In three landmark decisions re- leased by the Supreme Court of the United States before summer adjournment, the votes were narrow and, depending on the case, involved differing alliances. But one thing was constant, the Roberts Court continues to be an activist court that appears not only willing but eager to substitute its judgment for that of the Legislature and precedent.
The most dramatic of the cases was the court’s 5-4 vote that gutted the Voting Rights Act, which was passed in 1965, not long after civil rights workers were murdered for attempting to register black voters in the South.
What has become the law’s most controversial provision — a requirement that certain states or parts of states must ask for Justice Department review before tampering with laws that affect voter access — was not limited to the South. It applied to all of Alabama, Georgia, South Carolina, Texas, Alaska, Arizona, Louisiana, Mississippi and Virginia, and parts of California, Florida, North Carolina, Michigan, New Hampshire, New York and South Dakota.
The wrong message
By finding that preclearance requirement unconstitutional, the court sent a message to states and areas that have a history of voter suppression that they are now trustworthy. That’s a happy thought, but one that is open to challenge, and Justice Ruth Bader Ginsburg did so in what should have been convincing fashion. Her dissent cited eight examples of relatively recent race-based voter discrimination. One was that of Kilmichael, Miss., where the five council members and the mayor — all white — became alarmed at an unusually high number of announced black candidates and so cancelled the election. Under the Voting Rights Act, the Department of Justice stepped in. The election was held, and the town elected its first black mayor and three black councilmen.
For Chief Justice John Roberts and his four conservative colleagues to pretend that we live in a post racial America is either naive or dishonest — and it’s hard to believe that Supreme Court justices got where they are being naive.
We had hoped that Roberts, at least, would distance himself from the outrageous comment made by Justice Antonin Scalia during oral arguments on the Voting Rights case in February. It was then that Scalia suggested that because the law has gained strong support in Congress over the years, Congress could no longer be trusted. The support he said is “very likely attributable to a phenomenon that is called perpetuation of racial entitlement.”
The Voting Rights Act was passed by Congress by a vote of 77–19 in the Senate and 333–85 in the House. It has been periodically renewed, most recently in 2006 by a vote of 98-0 in the Senate and 390-33 in the House. In Scalia’s warped view — a view now validated by his conservative colleagues — when Congress acts with near unanimity, it is a signal that the Supreme Court must substitute its wisdom for that of the House and Senate. And cast precedent to the wind in the process.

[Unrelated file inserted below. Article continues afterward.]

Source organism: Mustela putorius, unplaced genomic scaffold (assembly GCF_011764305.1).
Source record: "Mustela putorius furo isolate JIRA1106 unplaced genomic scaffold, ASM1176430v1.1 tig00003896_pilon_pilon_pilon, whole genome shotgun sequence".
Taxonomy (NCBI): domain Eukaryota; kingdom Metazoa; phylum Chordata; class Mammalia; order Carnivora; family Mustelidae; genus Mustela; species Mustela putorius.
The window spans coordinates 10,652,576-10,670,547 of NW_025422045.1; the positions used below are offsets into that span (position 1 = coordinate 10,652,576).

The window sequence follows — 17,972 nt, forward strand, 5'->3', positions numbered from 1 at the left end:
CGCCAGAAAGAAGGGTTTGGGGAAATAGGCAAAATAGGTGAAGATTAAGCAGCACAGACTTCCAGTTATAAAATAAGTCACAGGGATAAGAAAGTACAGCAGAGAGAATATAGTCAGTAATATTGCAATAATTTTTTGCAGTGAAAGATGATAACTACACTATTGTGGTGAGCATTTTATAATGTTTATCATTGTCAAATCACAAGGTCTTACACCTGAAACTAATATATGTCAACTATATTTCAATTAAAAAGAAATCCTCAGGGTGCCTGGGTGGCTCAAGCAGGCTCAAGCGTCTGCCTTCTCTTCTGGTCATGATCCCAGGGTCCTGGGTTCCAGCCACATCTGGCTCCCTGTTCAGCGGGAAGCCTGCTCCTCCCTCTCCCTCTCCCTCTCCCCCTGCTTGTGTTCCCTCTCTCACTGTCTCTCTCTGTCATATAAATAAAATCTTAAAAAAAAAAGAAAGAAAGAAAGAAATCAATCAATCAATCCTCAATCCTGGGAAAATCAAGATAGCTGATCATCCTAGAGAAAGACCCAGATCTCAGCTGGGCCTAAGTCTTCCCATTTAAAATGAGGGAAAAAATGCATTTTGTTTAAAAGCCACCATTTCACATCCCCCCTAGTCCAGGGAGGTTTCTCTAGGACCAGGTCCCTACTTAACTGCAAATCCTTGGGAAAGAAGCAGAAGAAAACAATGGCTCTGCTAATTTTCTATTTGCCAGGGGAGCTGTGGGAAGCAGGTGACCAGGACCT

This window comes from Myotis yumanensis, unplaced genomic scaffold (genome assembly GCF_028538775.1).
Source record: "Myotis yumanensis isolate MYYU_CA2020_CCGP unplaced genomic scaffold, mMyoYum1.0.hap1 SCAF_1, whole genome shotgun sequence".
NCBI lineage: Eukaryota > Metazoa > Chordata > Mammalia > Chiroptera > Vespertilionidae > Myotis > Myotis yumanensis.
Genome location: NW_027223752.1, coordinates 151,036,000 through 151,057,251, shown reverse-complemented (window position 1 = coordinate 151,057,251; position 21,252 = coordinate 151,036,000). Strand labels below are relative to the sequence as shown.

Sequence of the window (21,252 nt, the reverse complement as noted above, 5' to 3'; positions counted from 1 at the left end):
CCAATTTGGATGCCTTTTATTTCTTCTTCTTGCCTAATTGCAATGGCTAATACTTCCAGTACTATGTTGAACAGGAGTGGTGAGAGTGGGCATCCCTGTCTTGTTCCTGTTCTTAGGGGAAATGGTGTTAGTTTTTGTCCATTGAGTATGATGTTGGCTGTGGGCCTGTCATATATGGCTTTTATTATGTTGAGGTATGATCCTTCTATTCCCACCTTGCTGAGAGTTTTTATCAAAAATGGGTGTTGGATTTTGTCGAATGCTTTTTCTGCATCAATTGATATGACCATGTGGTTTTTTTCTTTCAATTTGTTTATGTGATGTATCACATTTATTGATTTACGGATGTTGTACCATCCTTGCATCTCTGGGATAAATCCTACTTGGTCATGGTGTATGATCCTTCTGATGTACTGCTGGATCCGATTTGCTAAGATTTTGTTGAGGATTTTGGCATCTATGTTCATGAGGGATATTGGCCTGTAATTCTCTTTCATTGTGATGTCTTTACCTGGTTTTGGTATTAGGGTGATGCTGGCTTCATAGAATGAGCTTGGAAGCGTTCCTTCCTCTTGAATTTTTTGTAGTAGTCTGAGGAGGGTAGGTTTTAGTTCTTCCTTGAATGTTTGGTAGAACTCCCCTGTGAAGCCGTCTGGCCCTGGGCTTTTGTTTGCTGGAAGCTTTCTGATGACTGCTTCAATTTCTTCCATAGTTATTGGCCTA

To a lesser but no less noteworthy extent, the Court was also willing to substitute its view on the legitimacy of gay marriage over that of the Congress and it sent a strong message that it is prepared to further restrict the use of race as a factor in college admissions if the appeals court to which it remanded a case for rehearing doesn’t get the message.
People on both sides of the political fence found things to applaud and things to condemn in the decisions released during the final days of the term.
But the continuing trend that Roberts is taking that substitute’s the court’s opinion — often on narrow votes — over both legislative action and the court’s own precedent is troubling. One might even say alarming.
Looking at the new term
One of the last decisions the court made was to accept a case involving the practice under which a president makes recess appointments to the executive or judicial branches of government.
Every president since George Washington has made recess appointments, although the practices has become more common since World War II. President Dwight Eisenhower appointed William J. Brennan to the Supreme Court during a recess. According to the Congressional Research Service, President Ronald Reagan made 240 recess appointments, President George H.W. Bush made 77 recess appointments, President Bill Clinton made 139 recess appointments. President George W. Bush made 171 recess appointments, and as of the beginning of this year President Barack Obama had made 32 recess appointments.
This case, which challenges Obama’s appointments to the National Labor Relations Board, would seem to have the potential of exposing the Roberts Court as not only one of the most activist courts in history, but one of the most partisan. Or of disproving its harshest critics.
NLRB v. Noel Canning sounds innocuous enough, but it will be a case well worth watching.